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''Starry Night''

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''Starry Night'' ''Starry Night''
''Starry Night''
''Starry Night'' "Starry Night" ''Starry Night''
  Vincent Van Gogh - Oil On Canvas - 74 x 92 cm - 1889 - Museum of Modern Art - New York, United States

No artist in the world would not be attracted to the starry sky.Painted in 1889, “Starry Night” is a famous painting by the Dutch post-impressionist artist Vincent Van Gogh. The real life was not enough for the author. He considered that it was his imagination, the game of imagination, which was necessary for a fuller image.

It is known that by the time the picture was created, the author was undergoing another course of treatment, he was allowed to work only if his condition improved. The artist was deprived of the opportunity to create on nature. He created many works during this period (including “Starry Night”) from memory. 

The symbolic meaning of the picture many interpret differently. Some tend to see in the picture a direct quotation of the Old Testament or Revelation. Some consider excessive expressiveness of the picture as the result of the master's illness. All agree on one thing - the master at the end of his life only increases the internal tension of his works.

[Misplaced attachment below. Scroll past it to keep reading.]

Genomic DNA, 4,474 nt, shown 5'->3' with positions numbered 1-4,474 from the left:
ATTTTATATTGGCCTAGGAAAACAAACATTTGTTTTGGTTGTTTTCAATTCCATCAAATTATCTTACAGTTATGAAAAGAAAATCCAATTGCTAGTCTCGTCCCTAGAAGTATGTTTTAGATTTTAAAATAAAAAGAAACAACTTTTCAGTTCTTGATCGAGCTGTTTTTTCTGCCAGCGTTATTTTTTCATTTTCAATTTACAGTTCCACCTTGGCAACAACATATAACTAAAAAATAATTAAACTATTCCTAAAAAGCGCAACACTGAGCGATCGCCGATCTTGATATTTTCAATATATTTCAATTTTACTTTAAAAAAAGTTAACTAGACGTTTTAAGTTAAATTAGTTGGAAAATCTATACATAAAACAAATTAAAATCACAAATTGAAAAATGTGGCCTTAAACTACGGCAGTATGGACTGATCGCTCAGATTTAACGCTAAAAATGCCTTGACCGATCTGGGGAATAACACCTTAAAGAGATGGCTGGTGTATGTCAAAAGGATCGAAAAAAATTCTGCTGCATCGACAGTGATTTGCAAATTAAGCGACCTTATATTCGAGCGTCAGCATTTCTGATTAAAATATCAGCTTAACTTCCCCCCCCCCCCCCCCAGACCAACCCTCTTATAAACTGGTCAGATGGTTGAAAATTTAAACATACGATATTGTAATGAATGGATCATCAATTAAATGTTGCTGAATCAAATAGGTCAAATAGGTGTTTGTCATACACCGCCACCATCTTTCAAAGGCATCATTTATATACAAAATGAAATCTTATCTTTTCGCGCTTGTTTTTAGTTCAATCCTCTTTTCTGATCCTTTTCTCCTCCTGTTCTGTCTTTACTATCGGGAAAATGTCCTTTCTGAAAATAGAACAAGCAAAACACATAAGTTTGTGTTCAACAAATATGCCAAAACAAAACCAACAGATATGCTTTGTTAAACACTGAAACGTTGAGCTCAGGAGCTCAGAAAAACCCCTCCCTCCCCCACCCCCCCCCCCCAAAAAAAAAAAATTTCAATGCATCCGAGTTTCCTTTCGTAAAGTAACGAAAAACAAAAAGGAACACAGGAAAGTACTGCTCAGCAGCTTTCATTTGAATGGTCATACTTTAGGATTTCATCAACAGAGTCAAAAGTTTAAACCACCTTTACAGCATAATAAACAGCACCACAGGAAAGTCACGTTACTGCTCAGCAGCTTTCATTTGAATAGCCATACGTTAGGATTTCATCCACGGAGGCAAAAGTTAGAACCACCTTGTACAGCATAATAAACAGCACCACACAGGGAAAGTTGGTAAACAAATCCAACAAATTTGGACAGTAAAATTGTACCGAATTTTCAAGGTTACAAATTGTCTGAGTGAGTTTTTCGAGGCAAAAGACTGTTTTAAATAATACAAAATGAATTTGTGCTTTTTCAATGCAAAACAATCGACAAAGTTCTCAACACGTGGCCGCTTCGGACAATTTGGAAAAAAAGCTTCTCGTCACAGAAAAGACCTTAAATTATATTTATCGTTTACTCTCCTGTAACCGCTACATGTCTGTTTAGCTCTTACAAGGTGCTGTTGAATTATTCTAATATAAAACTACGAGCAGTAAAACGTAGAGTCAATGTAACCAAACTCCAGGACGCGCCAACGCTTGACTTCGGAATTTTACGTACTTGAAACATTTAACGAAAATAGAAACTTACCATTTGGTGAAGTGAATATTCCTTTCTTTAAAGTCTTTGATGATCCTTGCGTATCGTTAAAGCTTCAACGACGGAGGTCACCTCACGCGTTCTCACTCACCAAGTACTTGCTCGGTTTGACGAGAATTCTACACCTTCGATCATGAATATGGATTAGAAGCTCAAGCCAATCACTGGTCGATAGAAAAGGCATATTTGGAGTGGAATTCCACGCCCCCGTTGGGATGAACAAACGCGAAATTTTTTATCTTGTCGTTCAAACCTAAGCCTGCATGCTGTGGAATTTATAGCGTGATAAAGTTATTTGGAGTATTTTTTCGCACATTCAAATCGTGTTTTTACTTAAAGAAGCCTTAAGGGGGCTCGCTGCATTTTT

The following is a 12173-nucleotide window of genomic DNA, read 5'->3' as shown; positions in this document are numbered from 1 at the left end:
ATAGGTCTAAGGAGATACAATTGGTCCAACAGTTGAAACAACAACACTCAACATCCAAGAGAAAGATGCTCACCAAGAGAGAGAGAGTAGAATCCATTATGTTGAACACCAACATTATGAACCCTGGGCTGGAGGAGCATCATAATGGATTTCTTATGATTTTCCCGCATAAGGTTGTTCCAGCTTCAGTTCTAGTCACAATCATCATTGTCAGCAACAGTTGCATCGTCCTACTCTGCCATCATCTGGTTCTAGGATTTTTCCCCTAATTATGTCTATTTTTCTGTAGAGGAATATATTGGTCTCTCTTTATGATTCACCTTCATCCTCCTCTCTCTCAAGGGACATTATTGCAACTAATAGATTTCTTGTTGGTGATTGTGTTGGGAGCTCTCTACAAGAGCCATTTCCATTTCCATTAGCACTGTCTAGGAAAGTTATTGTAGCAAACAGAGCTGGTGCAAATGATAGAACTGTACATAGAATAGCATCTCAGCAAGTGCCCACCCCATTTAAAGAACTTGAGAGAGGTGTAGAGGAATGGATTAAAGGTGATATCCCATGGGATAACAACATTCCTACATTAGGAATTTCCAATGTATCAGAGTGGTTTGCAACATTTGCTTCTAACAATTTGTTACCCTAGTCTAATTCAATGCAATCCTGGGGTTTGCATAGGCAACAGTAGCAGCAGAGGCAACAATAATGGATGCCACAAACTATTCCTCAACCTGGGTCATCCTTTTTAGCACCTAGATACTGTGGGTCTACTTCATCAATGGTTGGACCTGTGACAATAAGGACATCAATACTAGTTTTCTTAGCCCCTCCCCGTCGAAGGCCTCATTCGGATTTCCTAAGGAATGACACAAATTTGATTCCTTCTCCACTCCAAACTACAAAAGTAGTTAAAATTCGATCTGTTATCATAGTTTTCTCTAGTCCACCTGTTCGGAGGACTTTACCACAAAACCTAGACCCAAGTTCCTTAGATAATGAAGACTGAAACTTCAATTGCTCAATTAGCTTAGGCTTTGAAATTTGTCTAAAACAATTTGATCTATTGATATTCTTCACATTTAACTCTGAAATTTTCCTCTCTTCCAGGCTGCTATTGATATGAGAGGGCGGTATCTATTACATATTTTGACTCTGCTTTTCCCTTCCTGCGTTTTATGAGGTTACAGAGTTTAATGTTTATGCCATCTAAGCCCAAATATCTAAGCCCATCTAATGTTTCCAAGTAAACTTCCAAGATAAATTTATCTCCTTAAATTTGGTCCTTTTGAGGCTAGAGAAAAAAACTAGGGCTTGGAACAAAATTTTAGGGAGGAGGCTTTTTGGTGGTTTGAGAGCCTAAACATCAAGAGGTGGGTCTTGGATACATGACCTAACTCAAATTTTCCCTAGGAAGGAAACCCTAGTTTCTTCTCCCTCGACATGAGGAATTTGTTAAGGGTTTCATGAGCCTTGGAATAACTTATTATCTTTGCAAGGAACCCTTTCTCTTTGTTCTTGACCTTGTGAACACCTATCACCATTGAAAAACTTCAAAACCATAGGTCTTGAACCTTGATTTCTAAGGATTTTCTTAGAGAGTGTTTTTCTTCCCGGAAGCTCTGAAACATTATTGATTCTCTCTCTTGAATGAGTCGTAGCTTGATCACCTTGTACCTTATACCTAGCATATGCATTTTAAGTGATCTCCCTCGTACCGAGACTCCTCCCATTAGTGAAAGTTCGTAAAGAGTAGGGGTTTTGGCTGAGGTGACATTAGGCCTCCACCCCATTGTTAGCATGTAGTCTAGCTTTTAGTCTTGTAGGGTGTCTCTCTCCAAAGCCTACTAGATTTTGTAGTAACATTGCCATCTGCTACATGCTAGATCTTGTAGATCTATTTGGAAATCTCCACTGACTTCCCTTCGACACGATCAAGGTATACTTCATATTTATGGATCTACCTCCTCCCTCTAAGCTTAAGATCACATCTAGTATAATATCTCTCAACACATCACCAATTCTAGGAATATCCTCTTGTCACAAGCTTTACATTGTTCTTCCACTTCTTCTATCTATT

The cosmic landscape overshadows the earth. We don’t even immediately see the town below the picture. Between the sky and earth, connecting them grows cypress, eternal, undying. In many countries, cypresses are considered to be cult trees, that symbolize the life of the soul after death, eternity, the frailty of being, and help the dead find the shortest way to heaven. Here these trees come to the fore, they are the main characters of the picture. Such a construction reflects the main meaning of the work: the suffering human soul (perhaps the soul of the artist himself), that belongs both to the sky and earth.

When Van Gogh created this masterpiece, he wrote to his brother: “Why can't the bright stars in the sky be more important than the black points on the map of France? Just as we take the train to get to Tarascon or Rouen, the same way we die to get to the stars.” Van Gogh will go to the stars very soon after these words. Just a year later. He will shoot himself in the chest and die from blood loss. Maybe it’s not for nothing that the moon is waning...

The picture is written in a characteristic style of Van Gogh. Thick long brushstrokes, which are neatly laid next to each other, juicy blue and yellow colors make it very pleasant to the eye. However, Van Gogh himself did not like it. When the picture came to the exhibition, he casually said about it: “Maybe it will show others how to portray the night effects better than I did.” This attitude to the picture is not surprising. As we know, it was not written from life and Van Gogh strongly believed in the importance of seeing what you write.

Today, this work has become one of the most recognizable works of Van Gogh. Residing in American Museum, it has been in the permanent collection of the Museum of Modern Art in New York, part of the Lillie P. Bliss Bequest, since 1941.


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